With venues focusing evermore firmly on aesthetics – both in terms of their distinctiveness and overall quality – it’s only logical that their owners have become increasingly exacting about the need for solutions that slip seamlessly and, as much as possible, unseen into the built environment.

Although admitting that he doesn’t “see any major revolution in terms of bar sound reinforcement recently”, Baird does identify “a continual evolutionary improvement in the performance and visual appeal of products as they come to market”.

Focusing on smaller bars and restaurants, Sager similarly draws attention to the abundance of more powerful, space-sensitive solutions “which tend to provide high fidelity, high output and are architecturally acceptable for designers and owners who want to hear great sound but don’t want to see it”.

3. More powerful DSP
As commercial audio projects have evolved from straightforward speaker-and-amp installations, so has the scope for them to include digital signal processing technology that allows systems to be precisely configured to complement the dimensions and materials of a given space.

“With the integration of EQ, delay, speaker presets, noise gate and crossover in a single device, a system can be perfectly tuned to match the requirements of a particular room or interior,” says Daniela Bohl, marketing manager of Fohhn Audio. “Thanks to DSP technology, you have the opportunity to tune systems perfectly and use the delay function, for example, to adjust the sound in sub zones faster and more efficiently.”

Scott Wakelin – TC Group’s direct markets manager for install and tour – agrees that the development of install-oriented DSP has made a real difference and “in general lifted the quality and reliability of the kit in this sector. The inclusion of a number of EQ and gain control criteria means that there is no excuse for not achieving at least a reasonable end-result so long as the correct equipment for the project has been specified.”

4. Combined or multipurpose solutions
Although there is a general feeling that activity levels have rallied somewhat since the dark days of 2008-10, one lasting impact has been the understandable tendency of venues to explore greater diversification in an attempt to bolster footfall; for example, operating as a restaurant by day, before mutating into a floor-filling bar or compact club by night.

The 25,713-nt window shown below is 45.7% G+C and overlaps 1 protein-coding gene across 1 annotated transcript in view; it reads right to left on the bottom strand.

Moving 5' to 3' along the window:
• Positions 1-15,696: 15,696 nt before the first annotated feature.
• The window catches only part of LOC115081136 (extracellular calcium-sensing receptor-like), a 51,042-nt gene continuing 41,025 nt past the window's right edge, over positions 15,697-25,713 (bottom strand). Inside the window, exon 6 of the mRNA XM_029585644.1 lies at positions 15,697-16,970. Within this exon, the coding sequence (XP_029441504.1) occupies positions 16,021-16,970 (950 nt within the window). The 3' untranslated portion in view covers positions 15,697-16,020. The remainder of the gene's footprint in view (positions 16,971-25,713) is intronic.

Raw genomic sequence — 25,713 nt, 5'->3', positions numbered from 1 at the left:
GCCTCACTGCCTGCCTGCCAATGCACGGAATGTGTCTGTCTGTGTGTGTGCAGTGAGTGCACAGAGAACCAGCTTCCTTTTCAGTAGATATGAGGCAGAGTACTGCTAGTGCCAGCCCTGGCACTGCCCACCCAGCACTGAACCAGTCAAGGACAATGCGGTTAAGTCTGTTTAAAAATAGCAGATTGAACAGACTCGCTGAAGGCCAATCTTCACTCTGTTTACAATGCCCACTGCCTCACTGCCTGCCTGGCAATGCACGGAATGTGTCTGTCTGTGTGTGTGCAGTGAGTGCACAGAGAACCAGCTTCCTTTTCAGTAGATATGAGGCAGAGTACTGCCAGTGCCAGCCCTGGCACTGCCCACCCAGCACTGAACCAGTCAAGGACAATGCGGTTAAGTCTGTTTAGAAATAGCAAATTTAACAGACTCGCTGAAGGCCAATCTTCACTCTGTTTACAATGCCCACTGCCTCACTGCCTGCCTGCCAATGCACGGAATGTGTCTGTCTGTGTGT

“There has been a relative downturn in this market sector in recent times,” says Wakelin, “but in some cases this has spawned an evolution of the standard venue types into altogether more viable business models. The growth of the club, bar and restaurant venue, for instance, is a market area that we are very successful in already and [where we] hope to see a good deal more growth in the coming period.”

Drawing on examples from the Tannoy range, Wakelin underlines the ease with which combined-type venue owners can these days mix and match solutions from a single company’s portfolio. “The hugely flexible VX loudspeakers have a perfect partner in the new VSX subwoofers, which can even form an ideal solution for small performance spaces, while other products like DI, DVS, CMS and CVS from Tannoy can provide something for every space – whether it is a bar area, the kitchens, or even patios or outside dining areas.”

Although the bar and restaurant sectors have undoubtedly faced their fair share of challenges in recent years, there has been even greater concern that the club market – so robust, so vibrant in the late ’90s and early Noughties – could be experiencing an intractable decline. It’s a fear that hasn’t exactly been dampened by the preponderance of ‘clubbing in crisis’-style articles in both the specialist and mainstream media.